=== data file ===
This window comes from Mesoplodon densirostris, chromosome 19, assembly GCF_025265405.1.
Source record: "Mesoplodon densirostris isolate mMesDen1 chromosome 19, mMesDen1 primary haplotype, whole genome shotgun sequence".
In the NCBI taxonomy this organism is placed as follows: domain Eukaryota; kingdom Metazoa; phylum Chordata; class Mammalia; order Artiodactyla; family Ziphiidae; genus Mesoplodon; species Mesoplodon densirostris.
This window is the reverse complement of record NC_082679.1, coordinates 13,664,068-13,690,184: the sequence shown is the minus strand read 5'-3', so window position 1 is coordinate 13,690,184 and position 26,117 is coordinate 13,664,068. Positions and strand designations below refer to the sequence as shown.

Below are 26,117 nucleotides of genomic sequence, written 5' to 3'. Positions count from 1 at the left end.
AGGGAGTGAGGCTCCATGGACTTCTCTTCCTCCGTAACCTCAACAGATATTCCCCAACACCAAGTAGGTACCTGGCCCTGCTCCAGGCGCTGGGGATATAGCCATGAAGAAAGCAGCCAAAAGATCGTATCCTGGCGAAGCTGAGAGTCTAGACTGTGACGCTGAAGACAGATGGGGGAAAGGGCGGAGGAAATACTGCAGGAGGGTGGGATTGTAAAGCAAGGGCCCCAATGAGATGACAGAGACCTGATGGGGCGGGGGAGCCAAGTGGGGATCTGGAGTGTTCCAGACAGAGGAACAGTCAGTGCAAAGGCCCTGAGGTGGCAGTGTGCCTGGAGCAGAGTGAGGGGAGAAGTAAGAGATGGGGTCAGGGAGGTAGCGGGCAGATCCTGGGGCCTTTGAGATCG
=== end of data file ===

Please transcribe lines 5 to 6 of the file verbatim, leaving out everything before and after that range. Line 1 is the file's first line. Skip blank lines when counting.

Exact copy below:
Below are 26,117 nucleotides of genomic sequence, written 5' to 3'. Positions count from 1 at the left end.
AGGGAGTGAGGCTCCATGGACTTCTCTTCCTCCGTAACCTCAACAGATATTCCCCAACACCAAGTAGGTACCTGGCCCTGCTCCAGGCGCTGGGGATATAGCCATGAAGAAAGCAGCCAAAAGATCGTATCCTGGCGAAGCTGAGAGTCTAGACTGTGACGCTGAAGACAGATGGGGGAAAGGGCGGAGGAAATACTGCAGGAGGGTGGGATTGTAAAGCAAGGGCCCCAATGAGATGACAGAGACCTGATGGGGCGGGGGAGCCAAGTGGGGATCTGGAGTGTTCCAGACAGAGGAACAGTCAGTGCAAAGGCCCTGAGGTGGCAGTGTGCCTGGAGCAGAGTGAGGGGAGAAGTAAGAGATGGGGTCAGGGAGGTAGCGGGCAGATCCTGGGGCCTTTGAGATCG